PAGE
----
Minorities in Medicine 


Picture this: you walk into a white room and everything looks the same - white furniture, white walls, white everything! Now, what if this were a real workplace and everyone looked the same? Everyone was a clone and had the same personality, ambitions, and even acted the same in terms of their likes/dislikes. This would be a pretty boring place to work. This workplace and several other workplaces in North America lack diversity! Diversity doesn’t just mean race, it can mean an array of different skill sets and backgrounds. You want to have someone who loves lasagna, in the workplace, because they’re passionate. Additionally, you also want someone who worked in Ethiopia on several mission trips, because they are dedicated and understand cultures different from one’s own, along with pressing needs that impact sensitive populations. 


This situation is analogous to today’s current medical community - we lack diversity. For instance, physicians in the United States consist of only 9% of African American individuals. This is very alarming because it places these minorities at a disadvantage. Many of them come from different socioeconomic backgrounds. They might have dealt with different barriers, such as having to work three different jobs in a consecutive school year along with being able to pay for standardized testing. For those who may be determined to work those long hours, on top of managing a rigorous school course-load, there is another hurdle - actually applying. Applying itself can take several thousands of dollars - and that’s without the travel cost. You will need to pay for airfare if you get interviews.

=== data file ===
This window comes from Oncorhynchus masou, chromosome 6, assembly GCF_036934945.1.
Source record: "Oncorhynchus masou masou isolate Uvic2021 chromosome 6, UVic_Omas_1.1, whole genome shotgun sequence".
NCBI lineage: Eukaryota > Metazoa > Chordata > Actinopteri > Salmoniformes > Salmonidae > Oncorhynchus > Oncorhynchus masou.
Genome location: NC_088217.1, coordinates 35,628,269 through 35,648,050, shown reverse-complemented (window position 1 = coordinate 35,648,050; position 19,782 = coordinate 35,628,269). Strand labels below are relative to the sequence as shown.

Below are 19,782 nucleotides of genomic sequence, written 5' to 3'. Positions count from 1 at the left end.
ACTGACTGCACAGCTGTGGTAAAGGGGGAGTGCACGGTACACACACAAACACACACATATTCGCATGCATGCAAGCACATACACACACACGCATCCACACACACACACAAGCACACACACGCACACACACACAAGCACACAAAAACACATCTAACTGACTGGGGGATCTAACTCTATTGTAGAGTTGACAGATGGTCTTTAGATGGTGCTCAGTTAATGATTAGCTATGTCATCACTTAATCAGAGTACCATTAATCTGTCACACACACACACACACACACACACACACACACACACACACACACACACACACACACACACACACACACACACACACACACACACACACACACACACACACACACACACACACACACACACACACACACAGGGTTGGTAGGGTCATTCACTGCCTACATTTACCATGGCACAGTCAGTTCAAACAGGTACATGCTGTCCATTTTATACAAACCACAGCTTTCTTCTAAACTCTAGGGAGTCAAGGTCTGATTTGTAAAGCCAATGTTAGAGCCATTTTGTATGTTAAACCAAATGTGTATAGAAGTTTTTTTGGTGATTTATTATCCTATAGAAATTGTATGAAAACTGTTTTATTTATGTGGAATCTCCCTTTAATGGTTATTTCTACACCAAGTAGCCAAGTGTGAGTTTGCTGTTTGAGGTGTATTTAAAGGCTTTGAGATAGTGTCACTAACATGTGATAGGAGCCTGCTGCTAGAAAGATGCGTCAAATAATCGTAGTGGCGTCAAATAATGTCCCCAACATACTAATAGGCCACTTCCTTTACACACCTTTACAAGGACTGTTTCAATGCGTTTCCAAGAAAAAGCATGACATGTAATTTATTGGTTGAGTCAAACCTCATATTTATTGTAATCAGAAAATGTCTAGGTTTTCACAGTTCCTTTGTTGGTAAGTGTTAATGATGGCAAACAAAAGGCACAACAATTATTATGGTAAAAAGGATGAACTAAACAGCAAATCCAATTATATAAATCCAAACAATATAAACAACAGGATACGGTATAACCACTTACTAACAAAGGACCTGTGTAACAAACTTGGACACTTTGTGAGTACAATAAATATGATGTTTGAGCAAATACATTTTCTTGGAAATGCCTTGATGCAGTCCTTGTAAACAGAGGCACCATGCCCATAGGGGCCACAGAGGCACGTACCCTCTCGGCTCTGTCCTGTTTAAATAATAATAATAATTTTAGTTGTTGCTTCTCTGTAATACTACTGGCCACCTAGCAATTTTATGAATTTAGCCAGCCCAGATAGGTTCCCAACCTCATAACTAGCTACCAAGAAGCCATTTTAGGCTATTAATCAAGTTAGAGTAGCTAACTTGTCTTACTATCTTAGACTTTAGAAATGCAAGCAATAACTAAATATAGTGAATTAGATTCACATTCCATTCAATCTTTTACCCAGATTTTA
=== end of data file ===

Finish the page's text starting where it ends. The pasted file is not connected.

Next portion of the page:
This really makes it questionable: do minorities actually stand a chance in today’s day and age to get into medical school and to even afford to apply? The odds are definitely not in our favour which makes it seem like the system is rigged. Additionally, there has also been a lot of speculation about the validity of standardized testing. Picture this: you have months to prepare for this exam. Your parents bought you a nice $1200 prep course and $500 prep material. You then book your exam, after said months pass and pay another $300. Then you get a bad score, retake the exam, spending the same amount of money, and then finally you get a  good score. Now, what if you didn’t have those financial assets? What if you were working from 9 am to 5 pm and worked three jobs? Would this process seem as easy? Nope, it would be more daunting. This is also the harsh reality that minorities may face - many of us don’t get multiple chances to rewrite tests due to the staggering costs of test-prep. 


Although the Association of American Medical Colleges (AAMC) is making strong efforts to assist students in need, via FAFSA and fee-waiver programs, there is still quite a substantial amount that needs to be paid to even apply to medical programs in the country. This needs to change because applying should not be as tolling - especially since the applicant may have to reapply considering how competitive this field is getting. No one should have to work three jobs just to apply to get rejected. Here is some useful scientific literature on the topic: